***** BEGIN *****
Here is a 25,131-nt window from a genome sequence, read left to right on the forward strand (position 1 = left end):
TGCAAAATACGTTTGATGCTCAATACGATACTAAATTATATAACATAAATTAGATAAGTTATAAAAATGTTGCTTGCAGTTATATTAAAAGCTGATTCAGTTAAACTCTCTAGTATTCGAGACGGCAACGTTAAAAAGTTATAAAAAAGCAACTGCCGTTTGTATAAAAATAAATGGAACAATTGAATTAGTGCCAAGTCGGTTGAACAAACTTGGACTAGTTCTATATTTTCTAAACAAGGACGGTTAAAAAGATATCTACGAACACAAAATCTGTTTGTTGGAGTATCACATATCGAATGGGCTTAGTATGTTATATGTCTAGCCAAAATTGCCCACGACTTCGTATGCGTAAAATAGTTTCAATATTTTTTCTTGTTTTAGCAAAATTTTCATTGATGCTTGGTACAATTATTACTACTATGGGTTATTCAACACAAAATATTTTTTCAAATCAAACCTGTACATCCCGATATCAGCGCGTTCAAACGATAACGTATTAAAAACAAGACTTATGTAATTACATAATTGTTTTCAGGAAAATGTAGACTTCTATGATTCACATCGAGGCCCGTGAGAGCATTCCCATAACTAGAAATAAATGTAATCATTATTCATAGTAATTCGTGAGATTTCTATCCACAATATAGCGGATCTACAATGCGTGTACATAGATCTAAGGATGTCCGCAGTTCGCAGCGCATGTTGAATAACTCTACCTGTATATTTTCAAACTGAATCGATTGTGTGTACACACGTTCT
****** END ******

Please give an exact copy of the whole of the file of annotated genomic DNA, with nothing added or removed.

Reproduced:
Here is a 25,131-nt window from a genome sequence, read left to right on the forward strand (position 1 = left end):
TGCAAAATACGTTTGATGCTCAATACGATACTAAATTATATAACATAAATTAGATAAGTTATAAAAATGTTGCTTGCAGTTATATTAAAAGCTGATTCAGTTAAACTCTCTAGTATTCGAGACGGCAACGTTAAAAAGTTATAAAAAAGCAACTGCCGTTTGTATAAAAATAAATGGAACAATTGAATTAGTGCCAAGTCGGTTGAACAAACTTGGACTAGTTCTATATTTTCTAAACAAGGACGGTTAAAAAGATATCTACGAACACAAAATCTGTTTGTTGGAGTATCACATATCGAATGGGCTTAGTATGTTATATGTCTAGCCAAAATTGCCCACGACTTCGTATGCGTAAAATAGTTTCAATATTTTTTCTTGTTTTAGCAAAATTTTCATTGATGCTTGGTACAATTATTACTACTATGGGTTATTCAACACAAAATATTTTTTCAAATCAAACCTGTACATCCCGATATCAGCGCGTTCAAACGATAACGTATTAAAAACAAGACTTATGTAATTACATAATTGTTTTCAGGAAAATGTAGACTTCTATGATTCACATCGAGGCCCGTGAGAGCATTCCCATAACTAGAAATAAATGTAATCATTATTCATAGTAATTCGTGAGATTTCTATCCACAATATAGCGGATCTACAATGCGTGTACATAGATCTAAGGATGTCCGCAGTTCGCAGCGCATGTTGAATAACTCTACCTGTATATTTTCAAACTGAATCGATTGTGTGTACACACGTTCT